Courtesy / The Holdsworth Center
The business and education communities in Texas are deeply intertwined, and Commissioner of Education Mike Morath is a telling example of that link. The Texas Education Agency’s leader has roots in the business community – before becoming a Dallas Independent School District trustee, Morath led a software company for a decade.
His first dive into working with public schools came when he joined a chamber of commerce program that matched business leaders with principals. Morath told the audience of several hundred gathered at Southern Methodist University on Monday that he would meet monthly with the principal at Dallas ISD’s Jefferson High School, and the more he heard about the principal’s problems, the more he wanted to get involved.
“[That experience], among other things, caused me to sell my company and run for the school board,” he said at an event hosted by The Holdsworth Center, a nonprofit dedicated to improving public education leadership in school districts throughout Texas.
Since his time at Jefferson High School, Morath has gone on to oversee all of Texas’ public schools, and on Monday at “ElevatEd: Education & the Economy,” he joined policy wonks, higher education experts, business officials, educators, and nonprofit leaders in Dallas to expound on the need for the public to get involved to improve Texas schools.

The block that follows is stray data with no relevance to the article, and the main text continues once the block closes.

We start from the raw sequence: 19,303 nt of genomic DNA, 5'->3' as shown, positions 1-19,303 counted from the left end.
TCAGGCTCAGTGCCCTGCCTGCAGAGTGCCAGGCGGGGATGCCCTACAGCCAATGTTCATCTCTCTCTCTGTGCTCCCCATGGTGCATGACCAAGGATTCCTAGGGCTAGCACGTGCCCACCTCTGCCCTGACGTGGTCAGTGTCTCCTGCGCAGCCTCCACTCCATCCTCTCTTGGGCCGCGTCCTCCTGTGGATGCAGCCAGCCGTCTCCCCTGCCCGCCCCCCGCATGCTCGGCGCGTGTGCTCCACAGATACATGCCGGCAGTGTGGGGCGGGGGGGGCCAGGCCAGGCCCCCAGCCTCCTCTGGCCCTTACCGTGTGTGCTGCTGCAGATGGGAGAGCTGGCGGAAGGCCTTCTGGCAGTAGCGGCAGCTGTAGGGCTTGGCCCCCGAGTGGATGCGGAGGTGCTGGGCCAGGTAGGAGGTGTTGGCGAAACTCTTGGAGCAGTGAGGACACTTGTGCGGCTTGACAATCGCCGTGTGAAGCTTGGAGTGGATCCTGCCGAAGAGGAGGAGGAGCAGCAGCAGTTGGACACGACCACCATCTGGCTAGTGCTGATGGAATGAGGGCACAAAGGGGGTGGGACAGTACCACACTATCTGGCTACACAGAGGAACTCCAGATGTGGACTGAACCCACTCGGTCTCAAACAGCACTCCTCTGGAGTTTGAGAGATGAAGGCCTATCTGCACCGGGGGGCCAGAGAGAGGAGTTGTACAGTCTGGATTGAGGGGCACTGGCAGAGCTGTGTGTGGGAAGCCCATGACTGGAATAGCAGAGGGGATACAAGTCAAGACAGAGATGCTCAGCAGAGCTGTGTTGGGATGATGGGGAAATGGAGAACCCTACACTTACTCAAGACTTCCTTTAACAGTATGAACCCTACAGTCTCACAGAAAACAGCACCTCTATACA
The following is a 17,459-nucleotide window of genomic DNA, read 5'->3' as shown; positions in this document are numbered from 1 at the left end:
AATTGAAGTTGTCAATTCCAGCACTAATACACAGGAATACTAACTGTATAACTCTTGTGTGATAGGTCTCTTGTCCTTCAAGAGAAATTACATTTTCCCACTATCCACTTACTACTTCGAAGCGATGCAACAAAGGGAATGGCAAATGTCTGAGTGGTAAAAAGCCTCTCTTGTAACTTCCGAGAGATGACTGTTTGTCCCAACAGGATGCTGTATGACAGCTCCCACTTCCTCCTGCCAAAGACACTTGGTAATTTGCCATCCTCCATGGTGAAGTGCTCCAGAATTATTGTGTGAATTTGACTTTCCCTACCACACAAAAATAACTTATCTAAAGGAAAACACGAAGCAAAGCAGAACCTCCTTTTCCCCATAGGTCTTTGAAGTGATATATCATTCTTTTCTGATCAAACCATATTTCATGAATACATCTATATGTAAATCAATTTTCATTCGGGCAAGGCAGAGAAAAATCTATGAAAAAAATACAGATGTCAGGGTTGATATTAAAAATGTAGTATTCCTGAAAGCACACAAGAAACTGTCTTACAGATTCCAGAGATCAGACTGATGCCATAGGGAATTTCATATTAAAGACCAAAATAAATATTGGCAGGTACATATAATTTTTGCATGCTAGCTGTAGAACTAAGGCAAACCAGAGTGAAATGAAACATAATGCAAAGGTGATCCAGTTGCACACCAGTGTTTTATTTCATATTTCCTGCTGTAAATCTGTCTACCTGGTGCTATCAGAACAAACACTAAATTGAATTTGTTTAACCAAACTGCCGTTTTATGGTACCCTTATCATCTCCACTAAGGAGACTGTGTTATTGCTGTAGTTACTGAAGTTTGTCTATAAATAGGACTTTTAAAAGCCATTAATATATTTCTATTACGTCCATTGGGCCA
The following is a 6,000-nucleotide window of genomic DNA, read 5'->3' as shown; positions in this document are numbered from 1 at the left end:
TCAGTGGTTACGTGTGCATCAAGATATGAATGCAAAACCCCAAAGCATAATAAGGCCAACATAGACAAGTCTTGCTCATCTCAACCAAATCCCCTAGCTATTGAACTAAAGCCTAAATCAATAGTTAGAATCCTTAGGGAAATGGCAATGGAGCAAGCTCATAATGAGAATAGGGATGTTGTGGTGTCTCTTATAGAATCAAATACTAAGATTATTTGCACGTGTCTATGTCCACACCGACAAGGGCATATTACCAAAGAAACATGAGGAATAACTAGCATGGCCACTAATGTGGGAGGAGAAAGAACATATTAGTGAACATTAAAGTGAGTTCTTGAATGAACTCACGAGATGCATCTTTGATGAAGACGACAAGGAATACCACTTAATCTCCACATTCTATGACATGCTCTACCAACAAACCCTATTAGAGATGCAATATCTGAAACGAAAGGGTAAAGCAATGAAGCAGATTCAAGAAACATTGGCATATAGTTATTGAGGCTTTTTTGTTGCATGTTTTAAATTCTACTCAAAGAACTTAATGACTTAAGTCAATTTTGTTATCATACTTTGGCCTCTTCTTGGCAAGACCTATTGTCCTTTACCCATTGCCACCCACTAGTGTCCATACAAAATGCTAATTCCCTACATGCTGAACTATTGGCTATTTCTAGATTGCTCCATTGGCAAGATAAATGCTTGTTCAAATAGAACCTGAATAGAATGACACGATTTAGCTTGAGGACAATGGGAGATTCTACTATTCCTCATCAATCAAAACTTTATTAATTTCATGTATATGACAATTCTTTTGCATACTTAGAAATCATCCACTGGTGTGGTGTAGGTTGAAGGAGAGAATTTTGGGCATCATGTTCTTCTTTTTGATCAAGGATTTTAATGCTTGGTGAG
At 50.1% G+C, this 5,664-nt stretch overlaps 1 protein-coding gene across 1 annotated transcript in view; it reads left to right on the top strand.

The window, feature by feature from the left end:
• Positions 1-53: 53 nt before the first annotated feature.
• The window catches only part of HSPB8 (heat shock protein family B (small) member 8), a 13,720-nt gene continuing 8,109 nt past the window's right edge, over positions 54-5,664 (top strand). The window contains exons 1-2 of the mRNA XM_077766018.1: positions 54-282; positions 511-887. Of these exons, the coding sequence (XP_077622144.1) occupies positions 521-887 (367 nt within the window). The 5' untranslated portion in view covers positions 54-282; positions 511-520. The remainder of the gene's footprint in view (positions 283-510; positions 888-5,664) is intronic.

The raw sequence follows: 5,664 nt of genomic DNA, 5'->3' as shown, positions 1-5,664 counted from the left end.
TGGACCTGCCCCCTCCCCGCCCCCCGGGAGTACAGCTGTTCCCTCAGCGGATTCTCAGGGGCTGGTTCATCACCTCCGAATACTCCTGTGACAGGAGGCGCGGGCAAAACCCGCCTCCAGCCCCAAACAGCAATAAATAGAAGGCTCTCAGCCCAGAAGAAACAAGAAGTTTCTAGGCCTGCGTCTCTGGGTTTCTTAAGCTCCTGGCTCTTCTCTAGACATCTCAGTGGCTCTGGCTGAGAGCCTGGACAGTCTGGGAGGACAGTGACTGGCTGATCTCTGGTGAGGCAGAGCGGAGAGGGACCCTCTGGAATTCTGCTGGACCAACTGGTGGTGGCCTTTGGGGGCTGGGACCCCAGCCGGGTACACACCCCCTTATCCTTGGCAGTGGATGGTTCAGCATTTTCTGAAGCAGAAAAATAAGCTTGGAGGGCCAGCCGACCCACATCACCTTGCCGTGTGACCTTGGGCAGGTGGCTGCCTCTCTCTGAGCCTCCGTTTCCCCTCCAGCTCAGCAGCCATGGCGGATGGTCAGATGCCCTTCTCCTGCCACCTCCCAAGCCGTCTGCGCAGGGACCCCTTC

Each speaker enumerated the challenges most Texas educators are familiar with: low high school graduation rates, even lower college graduation rates, and the vast gap between the performance of wealthy and economically disadvantaged students. No speaker had one concrete solution, but all emphasized that the answer lies in involving the business community in public education.
“They are schools that the public owns, so either we take responsibility for what is happening, and we as owners of these institutions step up and ensure we are getting the results we want for all of our kids…or we abdicate that responsibility, in which case, maybe the system works, maybe it doesn’t,” Morath said.
Keynote speaker and international education expert Andreas Schleicher presented examples of where business involvement has worked globally. He pointed to his home country Germany, a nation known for the strong relationship between its business and education sectors.